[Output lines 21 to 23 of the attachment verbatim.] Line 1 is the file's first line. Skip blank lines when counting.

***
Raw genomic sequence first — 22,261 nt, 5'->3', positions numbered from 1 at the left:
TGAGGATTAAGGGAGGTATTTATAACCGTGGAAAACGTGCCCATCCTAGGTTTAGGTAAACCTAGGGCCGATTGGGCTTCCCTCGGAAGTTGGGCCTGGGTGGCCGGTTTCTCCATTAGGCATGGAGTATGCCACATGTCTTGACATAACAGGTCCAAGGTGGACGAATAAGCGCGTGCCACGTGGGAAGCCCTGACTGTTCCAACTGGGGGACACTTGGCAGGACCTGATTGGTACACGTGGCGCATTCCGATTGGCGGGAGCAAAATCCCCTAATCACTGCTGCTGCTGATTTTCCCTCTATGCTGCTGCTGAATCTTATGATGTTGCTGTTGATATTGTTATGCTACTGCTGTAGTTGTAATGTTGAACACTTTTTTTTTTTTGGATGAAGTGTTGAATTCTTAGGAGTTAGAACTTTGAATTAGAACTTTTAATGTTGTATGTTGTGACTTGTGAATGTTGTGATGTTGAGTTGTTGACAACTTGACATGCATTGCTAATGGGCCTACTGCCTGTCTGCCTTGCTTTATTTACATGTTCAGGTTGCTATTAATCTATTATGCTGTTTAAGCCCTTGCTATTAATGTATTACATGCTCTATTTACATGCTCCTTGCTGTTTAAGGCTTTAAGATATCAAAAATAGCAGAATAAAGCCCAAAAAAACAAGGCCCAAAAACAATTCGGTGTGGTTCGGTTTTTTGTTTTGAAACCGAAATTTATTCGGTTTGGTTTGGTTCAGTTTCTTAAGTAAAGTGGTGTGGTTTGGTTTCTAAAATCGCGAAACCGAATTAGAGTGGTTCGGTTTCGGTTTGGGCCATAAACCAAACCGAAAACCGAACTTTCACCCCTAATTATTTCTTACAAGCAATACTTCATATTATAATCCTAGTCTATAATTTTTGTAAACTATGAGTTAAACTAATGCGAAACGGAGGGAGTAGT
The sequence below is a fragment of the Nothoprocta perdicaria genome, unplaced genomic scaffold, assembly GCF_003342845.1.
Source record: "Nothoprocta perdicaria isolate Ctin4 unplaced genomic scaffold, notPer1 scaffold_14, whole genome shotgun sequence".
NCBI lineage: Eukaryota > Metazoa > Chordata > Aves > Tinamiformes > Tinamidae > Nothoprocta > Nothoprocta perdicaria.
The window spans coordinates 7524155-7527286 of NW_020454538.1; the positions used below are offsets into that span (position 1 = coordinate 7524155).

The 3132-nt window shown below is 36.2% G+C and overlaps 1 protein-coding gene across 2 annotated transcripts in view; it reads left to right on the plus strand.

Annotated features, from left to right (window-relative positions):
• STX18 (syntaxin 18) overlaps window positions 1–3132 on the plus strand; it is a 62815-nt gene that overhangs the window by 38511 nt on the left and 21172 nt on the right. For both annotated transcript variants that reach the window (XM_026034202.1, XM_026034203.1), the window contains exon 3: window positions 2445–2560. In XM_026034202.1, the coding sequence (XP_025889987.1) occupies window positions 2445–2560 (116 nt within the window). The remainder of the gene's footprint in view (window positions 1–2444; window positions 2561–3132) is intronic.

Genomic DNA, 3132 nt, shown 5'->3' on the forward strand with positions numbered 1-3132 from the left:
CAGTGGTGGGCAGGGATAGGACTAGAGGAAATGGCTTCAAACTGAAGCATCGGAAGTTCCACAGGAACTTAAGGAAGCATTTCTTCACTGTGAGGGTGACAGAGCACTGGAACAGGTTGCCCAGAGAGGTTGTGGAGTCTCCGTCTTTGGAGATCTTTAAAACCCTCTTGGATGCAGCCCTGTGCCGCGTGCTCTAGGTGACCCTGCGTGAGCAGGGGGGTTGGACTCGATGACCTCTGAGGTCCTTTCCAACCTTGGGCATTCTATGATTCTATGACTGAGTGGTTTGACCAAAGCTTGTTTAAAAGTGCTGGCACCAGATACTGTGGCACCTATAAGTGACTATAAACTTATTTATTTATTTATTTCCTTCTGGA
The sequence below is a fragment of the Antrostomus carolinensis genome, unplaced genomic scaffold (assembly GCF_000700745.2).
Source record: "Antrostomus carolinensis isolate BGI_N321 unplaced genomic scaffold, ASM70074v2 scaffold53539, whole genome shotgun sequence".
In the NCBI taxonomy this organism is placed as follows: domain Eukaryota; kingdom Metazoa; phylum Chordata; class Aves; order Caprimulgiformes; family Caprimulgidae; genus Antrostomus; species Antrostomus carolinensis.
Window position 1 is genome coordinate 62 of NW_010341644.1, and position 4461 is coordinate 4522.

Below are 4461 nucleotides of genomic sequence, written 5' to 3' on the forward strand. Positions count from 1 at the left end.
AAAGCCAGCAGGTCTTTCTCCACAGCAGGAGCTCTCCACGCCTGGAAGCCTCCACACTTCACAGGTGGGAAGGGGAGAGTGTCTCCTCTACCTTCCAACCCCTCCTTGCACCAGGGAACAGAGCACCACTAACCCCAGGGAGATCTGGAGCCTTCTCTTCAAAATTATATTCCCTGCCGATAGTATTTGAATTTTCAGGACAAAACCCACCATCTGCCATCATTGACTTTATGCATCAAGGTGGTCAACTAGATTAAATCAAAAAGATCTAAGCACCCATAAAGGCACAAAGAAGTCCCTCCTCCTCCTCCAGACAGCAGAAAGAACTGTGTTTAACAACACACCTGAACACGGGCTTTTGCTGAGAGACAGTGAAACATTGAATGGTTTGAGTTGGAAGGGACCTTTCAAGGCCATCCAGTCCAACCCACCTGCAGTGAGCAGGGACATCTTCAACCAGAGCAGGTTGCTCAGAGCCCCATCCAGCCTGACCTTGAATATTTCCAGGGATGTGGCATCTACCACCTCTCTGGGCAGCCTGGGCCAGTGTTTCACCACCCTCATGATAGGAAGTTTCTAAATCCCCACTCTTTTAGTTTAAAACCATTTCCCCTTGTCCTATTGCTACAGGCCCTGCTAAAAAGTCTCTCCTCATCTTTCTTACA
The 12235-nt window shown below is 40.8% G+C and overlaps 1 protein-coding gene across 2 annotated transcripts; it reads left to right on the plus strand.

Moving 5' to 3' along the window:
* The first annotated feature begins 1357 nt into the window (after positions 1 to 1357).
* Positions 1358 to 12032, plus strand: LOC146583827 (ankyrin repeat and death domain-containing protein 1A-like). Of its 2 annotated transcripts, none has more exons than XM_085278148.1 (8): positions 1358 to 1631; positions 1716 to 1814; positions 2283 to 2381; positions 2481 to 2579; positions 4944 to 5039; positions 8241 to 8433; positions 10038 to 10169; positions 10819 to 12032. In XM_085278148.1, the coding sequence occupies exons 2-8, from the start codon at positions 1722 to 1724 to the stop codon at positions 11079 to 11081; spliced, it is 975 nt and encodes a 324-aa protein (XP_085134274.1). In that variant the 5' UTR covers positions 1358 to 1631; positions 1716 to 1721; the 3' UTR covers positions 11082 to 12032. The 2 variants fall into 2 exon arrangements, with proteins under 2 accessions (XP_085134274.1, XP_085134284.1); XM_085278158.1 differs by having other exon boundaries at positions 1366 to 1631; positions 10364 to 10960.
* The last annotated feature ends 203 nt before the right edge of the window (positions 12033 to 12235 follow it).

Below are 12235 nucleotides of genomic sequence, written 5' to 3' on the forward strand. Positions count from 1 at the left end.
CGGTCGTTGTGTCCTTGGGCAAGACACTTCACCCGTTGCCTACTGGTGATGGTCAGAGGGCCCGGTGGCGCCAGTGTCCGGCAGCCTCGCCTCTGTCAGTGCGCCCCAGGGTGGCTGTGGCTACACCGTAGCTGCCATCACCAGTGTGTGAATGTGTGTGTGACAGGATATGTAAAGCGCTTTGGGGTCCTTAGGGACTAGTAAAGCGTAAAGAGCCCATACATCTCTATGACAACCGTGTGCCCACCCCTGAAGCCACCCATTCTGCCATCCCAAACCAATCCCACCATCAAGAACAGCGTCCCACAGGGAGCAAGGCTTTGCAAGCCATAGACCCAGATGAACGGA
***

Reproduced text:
* Positions 1358 to 12032, plus strand: LOC146583827 (ankyrin repeat and death domain-containing protein 1A-like). Of its 2 annotated transcripts, none has more exons than XM_085278148.1 (8): positions 1358 to 1631; positions 1716 to 1814; positions 2283 to 2381; positions 2481 to 2579; positions 4944 to 5039; positions 8241 to 8433; positions 10038 to 10169; positions 10819 to 12032. In XM_085278148.1, the coding sequence occupies exons 2-8, from the start codon at positions 1722 to 1724 to the stop codon at positions 11079 to 11081; spliced, it is 975 nt and encodes a 324-aa protein (XP_085134274.1). In that variant the 5' UTR covers positions 1358 to 1631; positions 1716 to 1721; the 3' UTR covers positions 11082 to 12032. The 2 variants fall into 2 exon arrangements, with proteins under 2 accessions (XP_085134274.1, XP_085134284.1); XM_085278158.1 differs by having other exon boundaries at positions 1366 to 1631; positions 10364 to 10960.
* The last annotated feature ends 203 nt before the right edge of the window (positions 12033 to 12235 follow it).

Below are 12235 nucleotides of genomic sequence, written 5' to 3' on the forward strand. Positions count from 1 at the left end.